So the doorbell rings and that requires you hauling your pump over to the door for a face-to-face conversation. Embarrassing, yes, but you've endured worse since childbirth. The delivery guy can't see your breasts because they are covered by your nursing bib, but really, is that so much better? You would attempt to explain what is happening right now, but that would make things even more awkward so you just pretend like everything is super normal. Meanwhile your toddler is tugging on your pump tubes. No one freak out! (Oh, did this only happen to me?)
Unapologetically Shouting Over The Sounds Of A Loud Motor
On the days when my pump was on its highest settings, and I attempted to have conversations with people, I would have to resort to shouting. No, I did not lower my pump settings, nor did I apologize for speaking at such a high volume. I was a mom on
a mission to produce milk for her child, and also I had important things to say (like, "If you erase my DVRing of Girls I will murder you."). Leaving Situations Or Company So You Can Go "Pump"
Not enjoying the company that you've found yourself entertaining? Need a break from watching your baby and want to pass him onto someone else for a bit? Let your guests or family members know that you've got to pump, and quietly exit to a private space where you can clear your head, and not have to participate in a
conversation about politics, or your relative's narrow-minded point of view about sexuality and gender that makes your blood boil.
Breast pumping is a gift in that you can simply excuse yourself to go do it whenever you feel like it, and take however long you "need" to take, and no one is going to question you about it. Whether you actually pump or not is up to you.
Making Other People Do Things You Don't Want To Do, But Save It For When You Are Pumping
This was one of my favorite little tricks, and I was careful not to abuse this one lest my cover would be blown. I'd try to time a pump session around a particularly annoying household chore, such as cleanup after a meal. "Oh, darn, what a mess! Too bad I have to pump now!" And what could anybody say to that?
This worked especially well around the men in my life, because they couldn't argue what it felt or looked like when I said my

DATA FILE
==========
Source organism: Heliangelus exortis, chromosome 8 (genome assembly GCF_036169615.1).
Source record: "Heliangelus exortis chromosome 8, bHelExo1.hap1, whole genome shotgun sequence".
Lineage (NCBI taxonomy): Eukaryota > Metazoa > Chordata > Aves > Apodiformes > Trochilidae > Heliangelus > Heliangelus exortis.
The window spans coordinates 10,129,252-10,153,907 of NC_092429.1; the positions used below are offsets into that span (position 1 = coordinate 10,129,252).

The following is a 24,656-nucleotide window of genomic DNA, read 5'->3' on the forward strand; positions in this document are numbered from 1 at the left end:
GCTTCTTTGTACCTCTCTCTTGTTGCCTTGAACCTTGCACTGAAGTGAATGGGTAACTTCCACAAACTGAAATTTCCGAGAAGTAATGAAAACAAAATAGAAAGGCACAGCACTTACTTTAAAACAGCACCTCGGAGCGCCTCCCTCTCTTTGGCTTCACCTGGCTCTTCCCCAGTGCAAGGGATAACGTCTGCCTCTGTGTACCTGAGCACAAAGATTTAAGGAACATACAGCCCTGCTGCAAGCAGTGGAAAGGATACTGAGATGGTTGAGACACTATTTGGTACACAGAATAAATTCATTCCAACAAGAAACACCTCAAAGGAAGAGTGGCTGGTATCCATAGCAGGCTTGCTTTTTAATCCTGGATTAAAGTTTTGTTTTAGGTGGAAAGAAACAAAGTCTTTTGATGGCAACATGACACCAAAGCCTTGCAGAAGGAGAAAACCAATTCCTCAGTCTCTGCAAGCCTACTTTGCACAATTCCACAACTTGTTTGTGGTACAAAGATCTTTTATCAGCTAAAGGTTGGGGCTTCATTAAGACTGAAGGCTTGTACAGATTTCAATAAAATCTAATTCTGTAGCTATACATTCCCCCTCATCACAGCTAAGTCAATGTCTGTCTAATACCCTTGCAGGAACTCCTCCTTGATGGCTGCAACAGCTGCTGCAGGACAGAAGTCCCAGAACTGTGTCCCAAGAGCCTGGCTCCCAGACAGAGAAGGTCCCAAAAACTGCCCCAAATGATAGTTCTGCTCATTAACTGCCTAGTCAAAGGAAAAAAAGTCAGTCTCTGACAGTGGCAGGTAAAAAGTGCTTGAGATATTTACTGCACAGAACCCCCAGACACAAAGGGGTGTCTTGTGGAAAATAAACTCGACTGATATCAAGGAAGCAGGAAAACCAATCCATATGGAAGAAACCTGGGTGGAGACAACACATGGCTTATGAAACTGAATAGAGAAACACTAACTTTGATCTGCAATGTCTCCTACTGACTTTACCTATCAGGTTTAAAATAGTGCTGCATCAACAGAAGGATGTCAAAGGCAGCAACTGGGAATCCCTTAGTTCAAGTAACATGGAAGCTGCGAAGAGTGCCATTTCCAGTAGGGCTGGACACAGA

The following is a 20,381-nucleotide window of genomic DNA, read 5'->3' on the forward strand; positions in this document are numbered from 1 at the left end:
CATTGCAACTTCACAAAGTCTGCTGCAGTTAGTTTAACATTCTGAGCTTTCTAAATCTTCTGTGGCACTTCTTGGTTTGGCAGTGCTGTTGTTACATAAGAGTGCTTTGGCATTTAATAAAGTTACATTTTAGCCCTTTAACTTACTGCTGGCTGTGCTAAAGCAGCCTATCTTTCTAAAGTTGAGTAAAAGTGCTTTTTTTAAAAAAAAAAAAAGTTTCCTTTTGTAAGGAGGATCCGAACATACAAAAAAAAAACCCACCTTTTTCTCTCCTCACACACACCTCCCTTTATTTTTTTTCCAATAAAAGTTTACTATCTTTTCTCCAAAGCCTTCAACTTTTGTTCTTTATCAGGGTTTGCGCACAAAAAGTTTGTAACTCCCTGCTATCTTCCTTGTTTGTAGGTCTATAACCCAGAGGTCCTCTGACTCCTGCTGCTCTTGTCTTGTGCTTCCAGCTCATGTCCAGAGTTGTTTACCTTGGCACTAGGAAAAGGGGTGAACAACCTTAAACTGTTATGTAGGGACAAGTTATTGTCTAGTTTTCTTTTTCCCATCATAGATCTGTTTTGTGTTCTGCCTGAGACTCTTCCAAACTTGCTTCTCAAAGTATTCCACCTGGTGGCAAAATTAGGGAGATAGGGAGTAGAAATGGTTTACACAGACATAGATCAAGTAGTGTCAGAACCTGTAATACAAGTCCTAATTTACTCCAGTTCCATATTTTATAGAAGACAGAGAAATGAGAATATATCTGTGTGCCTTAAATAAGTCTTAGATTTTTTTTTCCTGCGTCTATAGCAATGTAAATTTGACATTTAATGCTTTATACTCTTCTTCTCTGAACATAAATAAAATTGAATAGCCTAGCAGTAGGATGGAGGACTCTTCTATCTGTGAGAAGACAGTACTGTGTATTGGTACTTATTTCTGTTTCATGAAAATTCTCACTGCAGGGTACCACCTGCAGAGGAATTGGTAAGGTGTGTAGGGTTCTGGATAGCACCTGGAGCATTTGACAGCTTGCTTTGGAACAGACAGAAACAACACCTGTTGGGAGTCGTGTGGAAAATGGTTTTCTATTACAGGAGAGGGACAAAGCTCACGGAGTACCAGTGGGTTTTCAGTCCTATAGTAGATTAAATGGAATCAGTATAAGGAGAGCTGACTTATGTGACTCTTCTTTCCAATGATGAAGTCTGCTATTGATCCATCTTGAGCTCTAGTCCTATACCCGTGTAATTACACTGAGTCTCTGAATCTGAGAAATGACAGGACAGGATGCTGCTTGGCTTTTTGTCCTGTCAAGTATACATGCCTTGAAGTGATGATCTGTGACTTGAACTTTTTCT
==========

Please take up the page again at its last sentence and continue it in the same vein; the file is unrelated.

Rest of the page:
boobs felt like they were going to explode or that they felt hard as rocks. Mainly, I think, they were afraid of the combined terms "exploding" and "boobs," and would toss me my pump and tell me to do what I needed to do while they took care of whatever clean up was necessary. Claiming Your Pump Is Talking To You
pumping is weird AF. There is almost nothing else I've ever done in my life that is quite as strange as being hooked to an electronic device that makes milk squirt out of my nipples in a rhythmic fashion.
So, when you've been hooked to one of these babies for long enough, and you've been doing it for months on end, you might start to hear things. As in,
your pump might start talking to you and you might start telling people about the things that you hear it saying. You'll probably get a free pass because, well, your friends and family know how hard you've been working creating sustenance for your child. Challenging People's Expectations Of What Is Polite And Appropriate
This one is totally cool to do any time (and not just when breast pumping), but it is
especially great to do when breast pumping. It's so important to help normalize women nursing and pumping in public since the stigma against these things is still so real.
I really lived up to this challenge by bringing my pump (especially my hand pump) everywhere and pumping in lots of interesting places; from cafes, nice restaurants, hotel lobbies, stores, airplanes, airport waiting areas, and hardly ever in bathrooms. The more we do this out in the open, the less it will be seen as weird, gross, yucky, inappropriate, sexual, or whatever other negative connotations people want to attach to it. Power to the boobies!